I am not a baker (from scratch). Growing up in America most people just use mixes in a box. Also this recipe only has the ingredients listed and no directions. However I have watched a zillion episodes of the Great British Bake Off which I love and I thought I could figure out a cake. No temperatures are given for anything either so I guess I had my own Great Tasmanian Bake Off.

Note: should read baking SODA.

I cooked the prunes on the stove top in a little bit of water until they were really soft and falling apart. Use pitted prunes as you don’t want to be messing around with pits.

I put all the wet ingredients in one bowl and stirred them up well. Then I put all the dry ingredients in another bowl. I then got the mixer out and slowly added the wet ingredients to the dry ingredients while mixing them all together. I greased the pans with Crisco which I get from USA Foods.com as I will never get used to baking paper but you can decide how you do that.

I baked it for 20 minutes in a fan forced oven at 170. I should probably have lowered the temperature a bit, maybe to 160 and taken longer but it did come out pretty good. One side of it was slightly darker on top than the other but I’m sure that is my fan oven. I will never get used to a fan forced oven but not much I can do about it.

The Final Product

I had Mr. Penguin taste it with his afternoon cup of coffee and he thought it was really good. However I could give him slop and he would tell me it was very good so I tasted it myself. I LOVED it. It has a. nice taste of prune and if you enjoy prunes you will like it. However I have no idea how I am going to go tomorrow after eating all of those prunes so I think I shall start out slowly with a smaller piece.

It would be lovely with some whipped cream or vanilla ice cream with it, neither of which I have. So it will be a plain old prune cake for today.

Let me know if you try this but I would certainly recommend it and it really was easy as.

READY – SET – BAKE

Another Monday Morning

Ok. Where are we walking to now?

It’s been a fairly uneventful week around here so I did get some reading finished up. Our photography club starts up meetings this coming week so working on a couple of photos for the digital challenges. Ollie is also doing better and has a quick checkup on Thursday at the vet’s to see if his ear infection has cleared. We have had a day at the beach so he is happy. Our weather is spring like and you’d have no idea it is actually summer. Cool days and quite windy. The clouds are good for photography but not much else as every time I decide to take the camera out for a walk the rain comes pouring down or the wind is gale force.

I could not stop diving into this book. It requires a deep dive.

So let’s get started with the books. The first book I finished was Robert MacFarlane’s book Underland: A Deep Time Journey. This was a five star read for me. I really enjoyed it. The blurb from Good Reads states:

In Underland, Robert Macfarlane (British) delivers an epic exploration of the Earth’s underworlds as they exist in myth, literature, memory, and the land itself. Traveling through the dizzying expanse of geologic time—from prehistoric art in Norwegian sea caves, to the blue depths of the Greenland ice cap, to a deep-sunk “hiding place” where nuclear waste will be stored for 100,000 years to come—Underland takes us on an extraordinary journey into our relationship with darkness, burial, and what lies beneath the surface of both place and mind.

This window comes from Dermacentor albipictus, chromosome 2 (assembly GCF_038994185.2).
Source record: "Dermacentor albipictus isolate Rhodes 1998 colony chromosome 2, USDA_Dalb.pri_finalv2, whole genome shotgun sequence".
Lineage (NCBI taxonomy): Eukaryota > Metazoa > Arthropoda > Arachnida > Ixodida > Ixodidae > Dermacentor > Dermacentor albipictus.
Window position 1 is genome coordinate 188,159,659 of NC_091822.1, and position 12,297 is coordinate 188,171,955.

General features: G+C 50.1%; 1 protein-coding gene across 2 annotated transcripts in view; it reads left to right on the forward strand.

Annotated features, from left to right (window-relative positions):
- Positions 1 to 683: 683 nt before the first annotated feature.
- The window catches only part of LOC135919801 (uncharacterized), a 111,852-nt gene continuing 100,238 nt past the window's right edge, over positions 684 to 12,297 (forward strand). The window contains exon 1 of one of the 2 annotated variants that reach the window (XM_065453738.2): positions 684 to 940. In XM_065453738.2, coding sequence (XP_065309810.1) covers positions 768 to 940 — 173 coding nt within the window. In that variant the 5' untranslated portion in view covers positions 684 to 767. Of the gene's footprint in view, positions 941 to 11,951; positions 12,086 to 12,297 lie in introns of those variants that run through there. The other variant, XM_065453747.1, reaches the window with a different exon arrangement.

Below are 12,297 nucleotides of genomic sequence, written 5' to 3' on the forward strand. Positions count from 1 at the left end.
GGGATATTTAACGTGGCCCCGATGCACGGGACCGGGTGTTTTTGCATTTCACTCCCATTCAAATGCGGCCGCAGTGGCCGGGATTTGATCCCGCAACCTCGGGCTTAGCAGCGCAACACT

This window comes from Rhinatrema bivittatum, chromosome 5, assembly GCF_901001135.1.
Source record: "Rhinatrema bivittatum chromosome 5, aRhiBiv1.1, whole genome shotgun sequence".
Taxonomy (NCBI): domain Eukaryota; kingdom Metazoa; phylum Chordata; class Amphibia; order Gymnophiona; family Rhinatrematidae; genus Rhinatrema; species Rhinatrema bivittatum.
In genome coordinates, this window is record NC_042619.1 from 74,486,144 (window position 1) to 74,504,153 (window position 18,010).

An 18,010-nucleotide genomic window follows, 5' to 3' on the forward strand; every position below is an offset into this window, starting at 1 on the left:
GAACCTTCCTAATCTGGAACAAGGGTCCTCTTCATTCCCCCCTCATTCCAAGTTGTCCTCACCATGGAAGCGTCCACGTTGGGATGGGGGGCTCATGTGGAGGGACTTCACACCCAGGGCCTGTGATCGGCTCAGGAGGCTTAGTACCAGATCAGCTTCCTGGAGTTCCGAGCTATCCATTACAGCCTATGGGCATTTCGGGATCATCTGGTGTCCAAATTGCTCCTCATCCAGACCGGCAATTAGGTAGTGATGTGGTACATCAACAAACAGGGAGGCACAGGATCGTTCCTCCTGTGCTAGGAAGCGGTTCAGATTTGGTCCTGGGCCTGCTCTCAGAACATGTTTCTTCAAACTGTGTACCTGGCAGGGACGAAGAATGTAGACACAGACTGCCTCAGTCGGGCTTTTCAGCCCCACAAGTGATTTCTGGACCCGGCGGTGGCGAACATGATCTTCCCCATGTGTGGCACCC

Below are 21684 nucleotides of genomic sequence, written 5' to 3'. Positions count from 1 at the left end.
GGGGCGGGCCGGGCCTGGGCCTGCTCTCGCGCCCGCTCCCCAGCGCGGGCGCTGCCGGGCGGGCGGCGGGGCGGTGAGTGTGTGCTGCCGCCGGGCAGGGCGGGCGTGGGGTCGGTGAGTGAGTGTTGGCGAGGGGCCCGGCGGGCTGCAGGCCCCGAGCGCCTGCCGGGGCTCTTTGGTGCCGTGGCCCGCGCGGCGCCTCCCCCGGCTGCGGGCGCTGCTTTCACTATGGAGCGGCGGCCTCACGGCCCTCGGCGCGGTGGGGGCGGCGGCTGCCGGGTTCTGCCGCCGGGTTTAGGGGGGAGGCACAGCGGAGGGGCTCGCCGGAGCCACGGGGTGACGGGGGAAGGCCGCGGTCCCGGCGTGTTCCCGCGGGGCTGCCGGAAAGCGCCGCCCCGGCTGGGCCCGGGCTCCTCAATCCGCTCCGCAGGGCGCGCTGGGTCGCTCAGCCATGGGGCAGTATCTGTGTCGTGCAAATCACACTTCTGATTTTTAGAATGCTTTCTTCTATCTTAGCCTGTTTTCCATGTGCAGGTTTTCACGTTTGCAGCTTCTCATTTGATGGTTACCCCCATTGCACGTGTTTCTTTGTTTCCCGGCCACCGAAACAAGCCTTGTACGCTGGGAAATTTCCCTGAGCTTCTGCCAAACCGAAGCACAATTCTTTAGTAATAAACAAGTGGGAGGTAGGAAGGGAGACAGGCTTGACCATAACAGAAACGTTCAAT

Global in its geography and written with great lyricism, Underland speaks powerfully to our present moment. At once ancient and urgent, this is a book that will change the way you see the world.

Yes, it sounds dry but I assure you it is anything but. It had so much information of which I knew nothing about, it had suspense, it had calm, isolation and beauty. It really does let you see our earth in an entirely different light and I really loved it. It is a book I would consider reading again.

The second book I finished this week was Away With the Penguins by Hazel Prior. This is what I call a fluffy book. Fluffy books are books that are comforting, easy reading and entertaining. They don’t require a lot of brain power.

Not for serious readers but great for a bit of fluff. It does have a good environmental messages though.

The story goes:

Veronica McCreedy is about to have the journey of a lifetime . . .

Veronica McCreedy lives in a mansion by the sea in Scotland. She loves a nice cup of Darjeeling tea whilst watching a good wildlife documentary. And she’s never seen without her ruby-red lipstick.

Although these days Veronica is rarely seen by anyone because, at 85, her days are spent mostly at home, alone.

She can be found either collecting litter from the beach (‘people who litter the countryside should be shot’), trying to locate her glasses (‘someone must have moved them’) or shouting
instructions to her assistant, Eileen (‘Eileen, door!’).